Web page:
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Performing Art
"When you create a dream, it takes on a life of its own," says Justin Boros, seen here in the studio with dancers from "Rhythm in the Night."
Arts and Entertainment Wednesday, Sep. 29, 2010 7 years ago

Light on his Feet

by: Heidi Kurpiela Contributing Writer

Justin Boros knows he’s an unlikely Irish dancer.

He knows that if you passed him on the street, you’d probably take him for a football player. He knows he doesn’t look sprightly.

At 6-foot-4, the strapping Ohio native is the image of his Italian and Greek ancestors: dark eyes, dark hair, dark eyebrows and an olive complexion.

The 28-year-old resembles more of a young Sylvester Stallone than he does Michael Flatley, the blond American-Irish “Lord of the Dance” sensation with whom Boros danced for two-and-a-half years.

“People look at me like, ‘You’re an Irish dancer?’” Boros laughs. “And it’s like, ‘Yeah, I can move my feet!’”

And that he can. When Boros taps his feet, his legs swing like rag-doll limbs on a marionette puppet. The sound of his shoes striking the floor is thunderous. The rhythm is pulsating.

“Irish dancing has sold more tickets than any rock ’n’ roll concert, even U2,” Boros says. “When you get 24 people on stage hitting 35 taps in a second, something magical happens.”

Boros is seated in a narrow hallway at the Irish Dance Academy of Sarasota, where in an hour he’ll join Irish dance teacher Gillian McCormack-Aeppli and five of her female students in a number he’s choreographing for his new Irish dance troupe — “Rhythm in the Night.”

He has a lot riding on this troupe.

After seven years of conceptualizing and re-conceptualizing “Rhythm in the Night,” Boros’ day has finally arrived.

The dance venture, which compelled Boros to get both his bachelor’s and master’s degrees in business, has undergone a transformation since Boros drew up his first business plan five years ago.

Irish dance concerts are no longer the arena-packing stage spectacles they once were.

“Riverdance” is on its farewell tour, and Flatley, who, at 52, staged his “Lord of the Dance” comeback tour this summer, is no longer the hottest ticket in town.

“It’s not as popular as it once was,” says Boros, who grew up at the height of the industry’s popularity. “But people still love it.”

Boros ordered his first pair of hard shoes off the Internet when he was 16 years old. The purchase was unusual for a teenage boy, much less a teenage boy who was also a starter on his high school basketball team.

Boros’ curiosity for the dance grew out of watching a CNN segment on Flatley, who shook up the Irish dance world in 1995 when he left his post as principal choreographer of “Riverdance” to start his own blockbuster Irish dance production.

“He was just really inspirational,” Boros says of Flatley. “I wouldn’t have had the courage to start my troupe without him.”

Boros taught himself how to dance on a 4-by-8-foot piece of plywood in his parents’ basement. A perfectionist, he would stay up until 5 a.m., softly tapping to the glow and static hum of “Lord of the Dance” on VHS.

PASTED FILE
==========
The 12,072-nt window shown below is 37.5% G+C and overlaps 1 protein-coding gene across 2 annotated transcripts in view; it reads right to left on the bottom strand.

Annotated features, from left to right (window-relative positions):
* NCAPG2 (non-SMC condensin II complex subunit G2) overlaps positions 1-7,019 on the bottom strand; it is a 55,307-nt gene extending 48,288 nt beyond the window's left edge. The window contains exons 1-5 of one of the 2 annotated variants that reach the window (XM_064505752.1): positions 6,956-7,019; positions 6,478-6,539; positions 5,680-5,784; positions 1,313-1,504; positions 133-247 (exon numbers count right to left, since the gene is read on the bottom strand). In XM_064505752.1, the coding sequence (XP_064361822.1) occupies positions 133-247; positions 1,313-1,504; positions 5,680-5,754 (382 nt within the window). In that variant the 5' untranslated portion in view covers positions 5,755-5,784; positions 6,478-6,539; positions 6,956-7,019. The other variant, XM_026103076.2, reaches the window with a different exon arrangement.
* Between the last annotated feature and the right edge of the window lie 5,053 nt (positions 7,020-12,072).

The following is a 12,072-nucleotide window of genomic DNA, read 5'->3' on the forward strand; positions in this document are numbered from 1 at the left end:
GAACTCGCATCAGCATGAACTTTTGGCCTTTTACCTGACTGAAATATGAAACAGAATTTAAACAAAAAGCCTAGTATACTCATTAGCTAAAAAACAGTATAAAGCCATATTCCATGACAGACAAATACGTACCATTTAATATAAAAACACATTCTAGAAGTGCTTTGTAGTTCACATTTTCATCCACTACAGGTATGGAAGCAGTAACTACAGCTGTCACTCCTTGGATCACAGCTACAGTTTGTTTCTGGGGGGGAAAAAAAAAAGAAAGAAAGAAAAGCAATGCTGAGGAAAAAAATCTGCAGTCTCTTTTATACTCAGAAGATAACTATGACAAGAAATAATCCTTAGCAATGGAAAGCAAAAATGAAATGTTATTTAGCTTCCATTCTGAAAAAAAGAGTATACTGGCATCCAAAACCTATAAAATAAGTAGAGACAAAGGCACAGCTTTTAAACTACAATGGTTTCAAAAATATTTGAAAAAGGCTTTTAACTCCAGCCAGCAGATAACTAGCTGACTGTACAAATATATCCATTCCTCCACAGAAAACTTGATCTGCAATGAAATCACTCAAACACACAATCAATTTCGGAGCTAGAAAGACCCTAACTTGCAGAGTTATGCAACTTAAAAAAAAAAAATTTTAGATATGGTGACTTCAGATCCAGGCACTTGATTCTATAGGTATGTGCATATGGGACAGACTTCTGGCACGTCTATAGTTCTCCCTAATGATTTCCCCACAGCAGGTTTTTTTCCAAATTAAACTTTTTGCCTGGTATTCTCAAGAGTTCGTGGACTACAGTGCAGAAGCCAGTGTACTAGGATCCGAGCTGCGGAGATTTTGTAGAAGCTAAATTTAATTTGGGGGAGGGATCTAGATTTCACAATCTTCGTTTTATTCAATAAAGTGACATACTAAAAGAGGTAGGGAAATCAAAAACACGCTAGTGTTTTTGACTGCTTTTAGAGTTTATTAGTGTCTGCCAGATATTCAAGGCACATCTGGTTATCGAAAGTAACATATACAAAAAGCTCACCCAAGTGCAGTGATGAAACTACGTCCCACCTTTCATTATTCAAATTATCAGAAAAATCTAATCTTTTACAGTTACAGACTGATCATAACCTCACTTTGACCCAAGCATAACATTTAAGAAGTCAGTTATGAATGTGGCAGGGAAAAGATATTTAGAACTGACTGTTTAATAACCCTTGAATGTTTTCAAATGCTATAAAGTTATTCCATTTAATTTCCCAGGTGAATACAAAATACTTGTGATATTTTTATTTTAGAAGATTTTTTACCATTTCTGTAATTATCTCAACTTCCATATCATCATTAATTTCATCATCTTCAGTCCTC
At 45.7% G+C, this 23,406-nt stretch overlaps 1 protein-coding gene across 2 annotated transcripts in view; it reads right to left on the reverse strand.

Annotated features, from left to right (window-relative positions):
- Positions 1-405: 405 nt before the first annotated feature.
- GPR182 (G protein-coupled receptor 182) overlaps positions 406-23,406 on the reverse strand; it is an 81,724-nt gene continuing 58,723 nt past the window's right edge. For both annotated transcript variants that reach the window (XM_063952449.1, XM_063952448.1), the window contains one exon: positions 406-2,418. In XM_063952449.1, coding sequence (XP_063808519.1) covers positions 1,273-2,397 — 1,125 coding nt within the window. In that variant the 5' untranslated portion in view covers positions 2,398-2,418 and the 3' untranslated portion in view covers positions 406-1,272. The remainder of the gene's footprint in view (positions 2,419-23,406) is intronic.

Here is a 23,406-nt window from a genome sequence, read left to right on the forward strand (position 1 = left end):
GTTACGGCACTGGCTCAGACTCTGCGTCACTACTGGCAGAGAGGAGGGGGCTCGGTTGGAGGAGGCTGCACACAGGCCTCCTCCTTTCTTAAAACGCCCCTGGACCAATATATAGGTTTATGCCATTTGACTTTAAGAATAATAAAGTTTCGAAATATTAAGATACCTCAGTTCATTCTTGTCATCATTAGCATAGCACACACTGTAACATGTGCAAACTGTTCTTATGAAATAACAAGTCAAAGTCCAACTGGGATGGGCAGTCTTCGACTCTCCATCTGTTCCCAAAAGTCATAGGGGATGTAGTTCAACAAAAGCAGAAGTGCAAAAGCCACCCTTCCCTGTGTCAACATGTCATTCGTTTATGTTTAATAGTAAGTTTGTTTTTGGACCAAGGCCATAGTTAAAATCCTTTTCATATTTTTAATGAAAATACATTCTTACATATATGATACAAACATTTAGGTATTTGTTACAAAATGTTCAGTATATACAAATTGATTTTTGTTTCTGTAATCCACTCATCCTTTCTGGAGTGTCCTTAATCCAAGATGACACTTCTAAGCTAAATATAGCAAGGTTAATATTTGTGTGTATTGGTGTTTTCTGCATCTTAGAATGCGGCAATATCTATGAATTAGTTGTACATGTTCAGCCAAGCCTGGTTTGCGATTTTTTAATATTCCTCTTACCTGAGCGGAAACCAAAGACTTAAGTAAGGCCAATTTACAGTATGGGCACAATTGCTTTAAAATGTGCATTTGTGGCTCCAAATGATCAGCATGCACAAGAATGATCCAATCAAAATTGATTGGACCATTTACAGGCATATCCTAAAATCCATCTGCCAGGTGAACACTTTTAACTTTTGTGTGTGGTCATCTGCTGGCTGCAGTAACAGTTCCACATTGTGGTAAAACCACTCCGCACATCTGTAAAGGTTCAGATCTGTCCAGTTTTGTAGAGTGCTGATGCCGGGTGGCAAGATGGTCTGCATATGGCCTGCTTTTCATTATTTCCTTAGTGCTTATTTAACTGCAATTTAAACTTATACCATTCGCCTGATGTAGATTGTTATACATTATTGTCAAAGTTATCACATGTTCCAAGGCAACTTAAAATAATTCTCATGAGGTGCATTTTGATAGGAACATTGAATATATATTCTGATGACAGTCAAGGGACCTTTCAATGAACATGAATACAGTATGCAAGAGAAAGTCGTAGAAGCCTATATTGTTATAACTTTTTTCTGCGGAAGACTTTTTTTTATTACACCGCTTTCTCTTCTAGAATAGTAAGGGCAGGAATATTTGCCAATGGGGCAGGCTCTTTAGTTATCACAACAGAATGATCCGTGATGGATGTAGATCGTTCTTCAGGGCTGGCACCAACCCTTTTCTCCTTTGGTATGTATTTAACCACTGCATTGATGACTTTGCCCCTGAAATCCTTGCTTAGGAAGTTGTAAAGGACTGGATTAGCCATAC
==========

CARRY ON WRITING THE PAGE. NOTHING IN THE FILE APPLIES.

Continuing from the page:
Soon he quit the basketball team.

“You can imagine what my friends said,” Boros says. “But it’s like what Michael Flatley always said: ‘The more negativity you get, the more you know you’re getting closer to your goal.’”

He landed his first gig at 17 when he auditioned for the “Best of Michael Flatley’s ‘Lord of the Dance’” at Walt Disney World’s Epcot. At 18, he was hired for the production’s full-length tour.

“It was the best experience I’ve ever had,” Boros says. “We’d do these meet-and-greets after the shows and it was nuts. I don’t want to say we had groupies, because they were older people, but they definitely followed us from city to city.”

Boros scaled down “Rhythm in the Night” to focus on filling smaller venues and creating more intimate shows.

A downtown Sarasota resident, he says he wants to keep the troupe based in Sarasota. His main goal, however, is to land a gig on a Royal Caribbean or Carnival cruise line.

“The audience wants fast rhythms, hard shoes, great music and a good storyline,” Boros says. “Being in a smaller venue means everyone will feel the taps. That’s what makes Irish dancing great. It’s not sitting in the back of a 100,000-seat venue where you can’t see or experience the dancer’s feet.”

The 10-member troupe will perform with the City of Sarasota Pipe Band Nov. 13, at the Irish Rover Pub in Gulf Gate, opening for AC/DC’s Brian Johnson, whose addition to the bill last week added more oomph to Boros’ Sarasota debut.

“In my opinion, we’re going to exceed the audience’s expectations,” says Boros, who unlike his idol, Flatley, will not play the hero of the show.

“I play the bad guy,” Boros says. “I can’t play the good guy with my build and dark hair.”

What keeps Boros moving? 

Dave Matthews Band
“He’s one of those guys who always knows exactly what he’s doing and what everyone else is doing.”

“I wear track pants and a jacket for practice, so I don’t sweat all over the girls. A lot of people who are unfamiliar with Irish dancing think I wear tights. There are no tights involved for the guys –– not that there’s anything wrong with that.”

The gym
“I go to the gym four or five times a week. I mostly lift weights. I leave my cardio to dancing.”

Hearty breakfasts
“I’m infamous for eating 12 eggs at a time. I’ll eat grilled chicken for breakfast. It’s good protein.”

if you go

“Rhythm in the Night” will perform at 7 p.m. Saturday, Nov. 13, at the Irish Rover Pub, 6518 Gateway Ave. For more information, visit


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